Vintage Button Seller


Vintage button seller Dixie is in her fifties and lives in a Georgian Square in London’s Camberwell, she is married with a teenage  daughter.

Ten years ago I was ready for a change from journalism

I used to write features about  houses. Much of it I enjoyed.  I was working for myself which suited me, but after ten years  I was in danger of re-treading known turf and wanted to do something new.

I changed direction overnight with absolutely no planning

In fact the decision took me by surprise. Years before I had inherited a vast quantity of handmade vintage glass buttons. It was the stock  left when my father finally closed his button making business. He had handmade each one and even in their day they were exceptional and were used by the top London couture houses such as Hartnell, Amies, Cavanagh, Paterson, and Mattli.

The buttons  followed me round – a decade in the cellar of a Lincolnshire  rectory  and another in a Surrey stable, I couldn’t throw them away but nor did I open the rotting boxes. Now I needed a business it was obvious that these could be it.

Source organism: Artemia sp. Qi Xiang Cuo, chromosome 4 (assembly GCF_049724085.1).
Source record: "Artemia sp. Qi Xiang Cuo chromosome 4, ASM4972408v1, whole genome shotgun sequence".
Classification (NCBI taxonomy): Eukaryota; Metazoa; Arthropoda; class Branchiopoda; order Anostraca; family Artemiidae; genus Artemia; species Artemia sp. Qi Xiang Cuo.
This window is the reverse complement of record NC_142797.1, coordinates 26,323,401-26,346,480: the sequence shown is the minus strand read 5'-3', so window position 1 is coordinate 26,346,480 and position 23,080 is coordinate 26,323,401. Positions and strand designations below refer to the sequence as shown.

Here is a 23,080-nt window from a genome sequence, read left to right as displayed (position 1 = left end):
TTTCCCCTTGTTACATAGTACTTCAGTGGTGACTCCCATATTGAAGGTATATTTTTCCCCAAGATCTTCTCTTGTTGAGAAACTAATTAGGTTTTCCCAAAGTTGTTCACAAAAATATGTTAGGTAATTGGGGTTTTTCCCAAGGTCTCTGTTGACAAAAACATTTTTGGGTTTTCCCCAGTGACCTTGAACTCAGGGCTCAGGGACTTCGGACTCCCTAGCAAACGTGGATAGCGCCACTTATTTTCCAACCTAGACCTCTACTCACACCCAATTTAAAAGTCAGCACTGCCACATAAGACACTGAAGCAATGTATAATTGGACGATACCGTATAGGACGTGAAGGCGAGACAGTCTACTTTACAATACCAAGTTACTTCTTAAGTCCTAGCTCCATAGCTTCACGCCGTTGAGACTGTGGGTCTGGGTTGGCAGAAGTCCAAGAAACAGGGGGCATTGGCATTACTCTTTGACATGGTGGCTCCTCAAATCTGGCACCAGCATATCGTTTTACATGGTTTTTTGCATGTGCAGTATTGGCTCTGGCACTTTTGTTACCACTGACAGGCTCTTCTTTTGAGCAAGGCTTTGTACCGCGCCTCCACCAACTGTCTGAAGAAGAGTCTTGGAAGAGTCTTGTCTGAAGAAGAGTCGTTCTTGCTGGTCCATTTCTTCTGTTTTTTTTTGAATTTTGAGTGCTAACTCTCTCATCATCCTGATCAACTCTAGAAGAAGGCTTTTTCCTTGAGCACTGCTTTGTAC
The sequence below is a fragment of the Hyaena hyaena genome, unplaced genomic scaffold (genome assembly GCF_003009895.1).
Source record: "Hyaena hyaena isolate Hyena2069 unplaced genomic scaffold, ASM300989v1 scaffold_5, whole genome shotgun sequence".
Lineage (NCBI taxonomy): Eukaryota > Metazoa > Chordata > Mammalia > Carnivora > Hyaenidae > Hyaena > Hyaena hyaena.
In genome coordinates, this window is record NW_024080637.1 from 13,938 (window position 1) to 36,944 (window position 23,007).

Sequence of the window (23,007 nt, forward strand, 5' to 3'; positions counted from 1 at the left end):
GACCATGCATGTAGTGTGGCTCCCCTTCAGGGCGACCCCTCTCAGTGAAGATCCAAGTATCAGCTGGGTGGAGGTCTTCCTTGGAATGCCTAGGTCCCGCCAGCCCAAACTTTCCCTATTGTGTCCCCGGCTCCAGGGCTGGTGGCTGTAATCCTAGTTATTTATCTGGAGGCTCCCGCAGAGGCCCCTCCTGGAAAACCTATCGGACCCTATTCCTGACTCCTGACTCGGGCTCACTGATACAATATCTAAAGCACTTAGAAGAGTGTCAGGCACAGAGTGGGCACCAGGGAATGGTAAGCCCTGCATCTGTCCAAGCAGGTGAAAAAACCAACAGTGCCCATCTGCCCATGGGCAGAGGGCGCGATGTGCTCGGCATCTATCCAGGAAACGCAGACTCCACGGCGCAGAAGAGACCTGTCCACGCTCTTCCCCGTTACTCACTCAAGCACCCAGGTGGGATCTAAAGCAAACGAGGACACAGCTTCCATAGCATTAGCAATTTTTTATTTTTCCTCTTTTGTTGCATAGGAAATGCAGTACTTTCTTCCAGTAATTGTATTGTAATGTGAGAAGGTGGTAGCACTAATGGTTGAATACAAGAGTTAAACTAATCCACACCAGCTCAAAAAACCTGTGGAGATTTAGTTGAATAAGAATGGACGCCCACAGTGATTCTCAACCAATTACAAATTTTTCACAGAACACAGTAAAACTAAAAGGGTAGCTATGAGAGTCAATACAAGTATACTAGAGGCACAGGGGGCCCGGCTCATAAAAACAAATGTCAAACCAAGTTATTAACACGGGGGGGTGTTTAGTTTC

The problem was there were very few quantities of the same button and I couldn’t replenish the stock. But I realised that that’s what made them magical, they could be  like the Nanking Cargo. People would want some because they were unique, their strength was that they were  recognisable, with a romantic story and very finite.

All this activity was pretty much a waste of time.

For the first few years  I thought I should make things with them so I ran though all kinds of cottage industry projects: there were  drawer handles; embellished candles; greeting  cards, display plates, beaded jewellery. I wrote, or got magazine articles written, about them and took a stall on Greenwich market every week.

Essentially the buttons were utterly unique so it was stupid to make them into something with a limited sale price. Also to make anything I had to invest in other materials with money I had not yet earnt. The breakthrough came through editorial in Interiors magazine all sorts of interesting options emerged including Pringle who became a major customer. What people wanted was the buttons as buttons I had been trying to be too clever.

Do what you can’t